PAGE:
Audrey Wong, novice

Audrey is currently a novice in an international society of Catholic religious sisters called the “Faithful Companions of Jesus” (FCJ), and lives in Ende, East Indonesia. She graduated with an LLB from the National University of Singapore (NUS) in 2010. During her law school years, she was one of the founders of the NUS Criminal Justice Club. After graduation, she went on to work at aidha, a local NGO dedicated to empowering foreign domestic workers through financial and entrepreneurial education, and in the Ministry of Law’s Legal Policy Division. In 2014, she entered the FCJ Society in Manila, Philippines. She loves sambal kangkong and hates cleaning bathrooms.

This Letter is addressed to her younger self who is just starting her last year in law school and busy making plans for the future.

Dear Audrey,

I remember you at 22, returning from an inspiring year on exchange in the US, with a burning desire to work on the issue of wrongful convictions. And so you threw yourself into starting, with some friends, what would eventually become the NUS Criminal Justice Club. On the one hand you were terribly shy (and even fell ill from stress when you had to speak in front of a crowd!), but that was outweighed by the excitement you felt at being able to use your legal skills to make a difference in the world. You thought that a career in public service would be the way to make the most impact.

I have to tell you though – and don’t fall off your chair – that all your carefully-laid plans for the future started to go awry almost as soon as you finished your last exam. In fact, 7 years down the road you will find yourself living in a far-flung part of Indonesia, in training to become a Catholic nun. (Nothing you ever thought of even in your wildest dreams, I know! But you can take comfort in knowing that religious life is nothing like you imagine it to be… and all those hard-earned skills you picked up in law school will still come in handy.)

By that time, you would have lived in two countries and cultures very different from ours, which will stretch you and give you new perspectives. Amidst the joys and challenges that involves, though, you will find that it is the people you meet who will make the greatest impression on you. High school boys who scavenge for trash in a landfill during the summer to help their families. A rape victim striving against poverty and social stigma to keep and provide for her baby. A mother with young boys living in the street, rendered homeless by a typhoon but determined to provide education for her children. And young girls living with and doing housework for families not their own so that they can go to primary school.

But whether in the slums of Manila or on the hill slopes of Ende, you will constantly be surprised by the joy and human spirit that shine through the grime and grinding reality of life: in the playful laughter of children; in lively dancing on the hard-packed dirt floor of someone’s yard during a wedding; or in the generosity of neighbours who help one another and grieve with one another.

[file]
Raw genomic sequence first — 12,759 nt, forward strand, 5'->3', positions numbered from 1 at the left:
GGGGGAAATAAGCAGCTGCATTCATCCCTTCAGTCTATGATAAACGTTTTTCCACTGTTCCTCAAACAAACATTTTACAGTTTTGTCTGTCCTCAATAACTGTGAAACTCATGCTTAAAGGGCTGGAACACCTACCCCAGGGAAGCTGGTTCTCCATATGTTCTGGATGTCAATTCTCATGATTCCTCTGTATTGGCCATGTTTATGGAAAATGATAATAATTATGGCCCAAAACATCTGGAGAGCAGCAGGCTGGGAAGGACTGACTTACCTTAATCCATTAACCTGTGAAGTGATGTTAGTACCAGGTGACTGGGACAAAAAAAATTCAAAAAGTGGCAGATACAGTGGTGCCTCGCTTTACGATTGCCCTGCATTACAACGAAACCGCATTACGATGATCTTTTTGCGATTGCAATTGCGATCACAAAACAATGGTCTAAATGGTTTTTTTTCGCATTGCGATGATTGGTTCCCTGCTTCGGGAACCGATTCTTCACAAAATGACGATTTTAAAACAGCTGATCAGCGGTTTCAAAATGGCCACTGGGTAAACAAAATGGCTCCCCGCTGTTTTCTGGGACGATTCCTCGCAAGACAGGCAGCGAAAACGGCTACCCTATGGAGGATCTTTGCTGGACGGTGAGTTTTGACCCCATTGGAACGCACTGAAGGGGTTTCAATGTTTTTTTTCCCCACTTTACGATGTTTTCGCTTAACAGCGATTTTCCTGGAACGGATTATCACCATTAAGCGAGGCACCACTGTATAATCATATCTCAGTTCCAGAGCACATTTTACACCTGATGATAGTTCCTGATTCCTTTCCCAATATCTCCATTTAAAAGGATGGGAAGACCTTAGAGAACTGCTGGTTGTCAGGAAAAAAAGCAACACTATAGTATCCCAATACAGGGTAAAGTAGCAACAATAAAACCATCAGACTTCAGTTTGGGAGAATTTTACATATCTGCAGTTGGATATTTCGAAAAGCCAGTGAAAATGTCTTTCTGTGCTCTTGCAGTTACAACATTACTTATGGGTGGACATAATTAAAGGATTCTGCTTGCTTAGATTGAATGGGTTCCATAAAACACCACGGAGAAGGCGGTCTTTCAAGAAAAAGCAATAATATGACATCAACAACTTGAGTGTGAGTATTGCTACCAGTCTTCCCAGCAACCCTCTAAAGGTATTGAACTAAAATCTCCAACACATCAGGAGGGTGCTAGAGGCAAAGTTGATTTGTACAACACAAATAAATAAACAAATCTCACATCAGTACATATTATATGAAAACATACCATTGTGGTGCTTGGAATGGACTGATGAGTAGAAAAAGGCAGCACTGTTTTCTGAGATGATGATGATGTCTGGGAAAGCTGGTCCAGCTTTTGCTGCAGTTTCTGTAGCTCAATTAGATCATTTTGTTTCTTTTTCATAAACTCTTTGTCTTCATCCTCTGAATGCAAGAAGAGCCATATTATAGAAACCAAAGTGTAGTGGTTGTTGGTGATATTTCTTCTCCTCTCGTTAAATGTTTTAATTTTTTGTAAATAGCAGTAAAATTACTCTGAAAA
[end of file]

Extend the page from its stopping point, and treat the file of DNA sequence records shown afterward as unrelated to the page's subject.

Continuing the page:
Amidst all this, perhaps you will feel more and more, as I do, that life is a mystery. How can we explain why some people are poor and others rich, why some have opportunities and others don’t, or why illness and disaster strike where they do? Maybe we cannot understand this side of the veil. But one thing seems sure: that love will find a way through somehow, even as flowers spring up in the cracks of a sidewalk. Maybe the only thing we can do is to be present to each other and love each other – and also ourselves! – as we are, in our joys and triumphs but also in our hurts and regrets and weakness, believing that love is working in us in its own mysterious way, and will in the end bring us where we are meant to be.

I used to think – as you do – that it was by doing much and doing well that I could make the world a better place. The years that separate us, though, have started to chip away at that particular illusion. But even as my faith in well-laid plans, competence and perfectionism erodes, I find myself slowly becoming more aware that there is a greater reality… that somehow it is who we are and not what we do that really matters. And when I remember that, and let go of the need to constantly prove myself, then I can be more truly free and open to love’s invitation in my everyday. The surprising truth is that we have our dreams and plans and they often come to naught, but even as we mourn their passing, we discover to our surprise that letting them go was only the gateway to something much greater and more life-giving than we could have imagined. That love works in us and through us if we are generous enough to let it.

You and I don’t know where life goes from here. But there is no need to worry! Let us welcome whatever comes – its joys and its sorrows – with an open heart and cheerful smile, trusting in the mysterious ways of that love which holds us in existence at every moment. That same love in which we will eventually find our place: as a uniquely beautiful note in life’s rich symphony.

All the best with law school – and life!



Goh Yihan, law professor

Swati Jhaveri, law professor